The 'Rebel' League

To convince the players in the first place, Kerry Packer used Ian Chappell and Tony Greig to recruit his players. Three decades later, Tony Greig would be involved in another rebel cricket league. 

The 'Rebel' League
Kapil Dev speaking at the Launch Event for the inaugural Indian Cricket League © AFP

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Tony Greig was a fantastically versatile all rounder. He averaged more than 40 in Tests when batting, and 32 with the ball. He could bowl seam or spin as well. But he never played for his country of birth, South Africa. Just as he was coming of age as a player, Australia, New Zealand and England had all stopped playing his team (South Africa had already banned themselves from playing India, Pakistan and the West Indies). 

So Greig left to live in the UK, decades before the term Kolpak changed the game. He was good enough to play for, and captain, England. He was also in the second ODI ever played. 

In the 1970s, limited-overs cricket was almost unrecognisable to what it is today. The playing kits were white, they used a red ball and every game was played during the day. It wasn’t even always 50 overs. 

All that changed thanks to a man named Kerry Packer. His World Series Cricket revolutionized the game - a lot of the features they introduced in the tournament continue to be a major part of cricket today. Including coloured kits and matches played under floodlights at night. 

Kerry Packer hosts a press conference at the Dorchester Hotel in London shortly after the news of World Series Cricket broke in 1977 © PA Photos

Why did Packer do it?

Packer wanted cheap Australian-made TV content and the game to look better when he watched it on his telly. Although Packer and his family had a huge stake in the Nine Network, they hadn’t been able to secure exclusive broadcasting rights to Australian Cricket. When the ACB (now Cricket Australia) rejected his bids multiple times, the media mogul took matters into his own hands.

Packer decided that if he couldn’t buy the rights to the broadcasts, he’d buy the players instead and plans were set in motion for an ‘exhibition’ tournament with global appeal. He managed to sign up some pretty impressive Australian, English, Pakistani and West Indian players, including Greg and Ian Chappell, Tony Greig, Clive Lloyd and Imran Khan in a covert recruitment drive. Even South Africans played, despite their nation being banned. 

Players who signed up for World Series Cricket © ESPNcricinfo LTD

Of course all hell broke loose once the plans were leaked to the media in 1977. The lack of support from the sport’s governing body or the Australian board meant that World Series Cricket had a short life, but its legacy is one that has lived on. Kerry Packer went back to normal TV products, the players’ pay sadly regressed, but the white balls and Pyjama clothing stayed.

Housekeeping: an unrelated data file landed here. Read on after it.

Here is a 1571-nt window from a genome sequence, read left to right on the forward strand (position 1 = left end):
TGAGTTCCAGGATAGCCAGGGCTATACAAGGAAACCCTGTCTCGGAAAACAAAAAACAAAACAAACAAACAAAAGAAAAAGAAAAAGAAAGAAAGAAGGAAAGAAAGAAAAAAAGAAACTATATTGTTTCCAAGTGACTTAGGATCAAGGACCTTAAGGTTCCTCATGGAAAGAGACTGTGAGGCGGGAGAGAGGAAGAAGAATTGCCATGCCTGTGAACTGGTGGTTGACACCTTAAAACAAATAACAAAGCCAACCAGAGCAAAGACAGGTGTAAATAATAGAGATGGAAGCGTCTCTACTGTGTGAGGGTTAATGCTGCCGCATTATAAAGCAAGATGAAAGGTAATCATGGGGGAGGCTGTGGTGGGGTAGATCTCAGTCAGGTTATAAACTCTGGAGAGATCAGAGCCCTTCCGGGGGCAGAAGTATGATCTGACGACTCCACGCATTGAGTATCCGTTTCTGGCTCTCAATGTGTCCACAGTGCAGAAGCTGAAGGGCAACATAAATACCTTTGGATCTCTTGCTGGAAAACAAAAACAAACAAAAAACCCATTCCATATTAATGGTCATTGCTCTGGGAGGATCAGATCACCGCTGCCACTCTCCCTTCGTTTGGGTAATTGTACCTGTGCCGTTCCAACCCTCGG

To convince the players in the first place, Packer used Ian Chappell and Tony Greig to recruit his players. Three decades later, Tony Greig would be involved in another rebel cricket league. 

By the 2000s ODI cricket was massive, the biggest format really. But T20 cricket was fast moving up on the outside. And the first person to really commercialise this was again a TV station owner, this time Subhash Chandra, founder of Zee Telefilms. 

After a historic World Cup win in 1983, Indian Cricket steadily built into a giant. Over the 90s and 2000s, they began establishing themselves as the most powerful board in the sport, they were certainly the richest by then. With India’s busy schedule, the BCCI got rich quick, unlocking the TV rights goldmine just before the 1996 World Cup. They didn’t get there without a fight, having to go to the Supreme Court for the right to sell Indian TV rights, which until that point had been the monopoly of Doordarshan, the government network. Before, they were actually paying to have their games broadcast. 

Interest around international cricket was huge in the country, so broadcasters were frantic in their search to secure rights to Indian series. One of them was Subhash Chandra, who was happy to dish out some big money for exclusive broadcasting rights to Indian Cricket. Unfortunately for him, the BCCI, wasn’t quite in favour of handing over the broadcasts to Zee, even when they were the highest bidder.

Zee was desperate to get into the cricket broadcasting scene and so Chandra decided to launch the ICL, Indian Cricket League. 

At the same time, the BCCI was unconvinced about the T20 format, which England had introduced in 2003. But then India won the inaugural T20 World Cup in 2007, they were World Champions for the first time since 1983 and in a format which they didn’t even play at the domestic level. T20s went from being seen as a gimmick, to being the next big thing.

The call for discovering new talent and the sudden popularity of T20 Cricket created the perfect environment to launch Chandra's competition. But a couple of major hurdles lay ahead.

The BCCI was not about to hand over the reins of an entire format to a private entity (one they didn't even sell the existing rights to). They refused to sanction the ICL and branded it as a ‘rebel’ league. Without the BCCI’s support, the ICC also refused to acknowledge the legitimacy of the ICL and with this came the threats from boards around the world that players who participated in the tournament could kiss their careers goodbye.

Unlike the World Series - where Kerry Packer was able to sign up some of the biggest names in the game - Chandra was left with mostly players who had retired or who were close to the end of their careers. This was not ideal because he knew that the big names would be what drew sponsors and, thereby, the money in.